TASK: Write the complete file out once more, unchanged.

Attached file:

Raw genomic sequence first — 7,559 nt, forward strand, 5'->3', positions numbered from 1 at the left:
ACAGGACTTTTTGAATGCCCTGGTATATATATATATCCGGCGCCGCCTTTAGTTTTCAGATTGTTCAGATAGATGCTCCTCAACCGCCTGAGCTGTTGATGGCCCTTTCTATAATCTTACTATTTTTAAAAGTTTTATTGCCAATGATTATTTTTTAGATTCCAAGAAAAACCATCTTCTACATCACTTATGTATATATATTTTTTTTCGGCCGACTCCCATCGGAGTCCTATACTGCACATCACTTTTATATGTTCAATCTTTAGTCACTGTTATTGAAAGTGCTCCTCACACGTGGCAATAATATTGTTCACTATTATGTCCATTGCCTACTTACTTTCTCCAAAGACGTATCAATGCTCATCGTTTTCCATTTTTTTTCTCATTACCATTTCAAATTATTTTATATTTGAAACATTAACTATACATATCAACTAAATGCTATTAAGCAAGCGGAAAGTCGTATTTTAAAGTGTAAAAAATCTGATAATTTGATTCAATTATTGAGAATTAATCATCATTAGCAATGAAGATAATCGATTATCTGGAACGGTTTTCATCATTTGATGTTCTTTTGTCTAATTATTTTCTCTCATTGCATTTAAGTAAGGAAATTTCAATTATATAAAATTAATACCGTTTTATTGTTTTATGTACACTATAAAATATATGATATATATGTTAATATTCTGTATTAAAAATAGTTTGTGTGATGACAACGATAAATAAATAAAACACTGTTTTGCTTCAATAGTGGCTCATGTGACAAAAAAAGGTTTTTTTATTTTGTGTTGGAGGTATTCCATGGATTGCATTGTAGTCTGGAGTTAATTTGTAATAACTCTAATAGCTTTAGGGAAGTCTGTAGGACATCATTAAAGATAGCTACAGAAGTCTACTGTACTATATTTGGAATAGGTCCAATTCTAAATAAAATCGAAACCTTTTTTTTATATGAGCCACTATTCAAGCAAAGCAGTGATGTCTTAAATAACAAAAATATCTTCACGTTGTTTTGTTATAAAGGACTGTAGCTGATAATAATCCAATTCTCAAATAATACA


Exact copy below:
Raw genomic sequence first — 7,559 nt, forward strand, 5'->3', positions numbered from 1 at the left:
ACAGGACTTTTTGAATGCCCTGGTATATATATATATCCGGCGCCGCCTTTAGTTTTCAGATTGTTCAGATAGATGCTCCTCAACCGCCTGAGCTGTTGATGGCCCTTTCTATAATCTTACTATTTTTAAAAGTTTTATTGCCAATGATTATTTTTTAGATTCCAAGAAAAACCATCTTCTACATCACTTATGTATATATATTTTTTTTCGGCCGACTCCCATCGGAGTCCTATACTGCACATCACTTTTATATGTTCAATCTTTAGTCACTGTTATTGAAAGTGCTCCTCACACGTGGCAATAATATTGTTCACTATTATGTCCATTGCCTACTTACTTTCTCCAAAGACGTATCAATGCTCATCGTTTTCCATTTTTTTTCTCATTACCATTTCAAATTATTTTATATTTGAAACATTAACTATACATATCAACTAAATGCTATTAAGCAAGCGGAAAGTCGTATTTTAAAGTGTAAAAAATCTGATAATTTGATTCAATTATTGAGAATTAATCATCATTAGCAATGAAGATAATCGATTATCTGGAACGGTTTTCATCATTTGATGTTCTTTTGTCTAATTATTTTCTCTCATTGCATTTAAGTAAGGAAATTTCAATTATATAAAATTAATACCGTTTTATTGTTTTATGTACACTATAAAATATATGATATATATGTTAATATTCTGTATTAAAAATAGTTTGTGTGATGACAACGATAAATAAATAAAACACTGTTTTGCTTCAATAGTGGCTCATGTGACAAAAAAAGGTTTTTTTATTTTGTGTTGGAGGTATTCCATGGATTGCATTGTAGTCTGGAGTTAATTTGTAATAACTCTAATAGCTTTAGGGAAGTCTGTAGGACATCATTAAAGATAGCTACAGAAGTCTACTGTACTATATTTGGAATAGGTCCAATTCTAAATAAAATCGAAACCTTTTTTTTATATGAGCCACTATTCAAGCAAAGCAGTGATGTCTTAAATAACAAAAATATCTTCACGTTGTTTTGTTATAAAGGACTGTAGCTGATAATAATCCAATTCTCAAATAATACA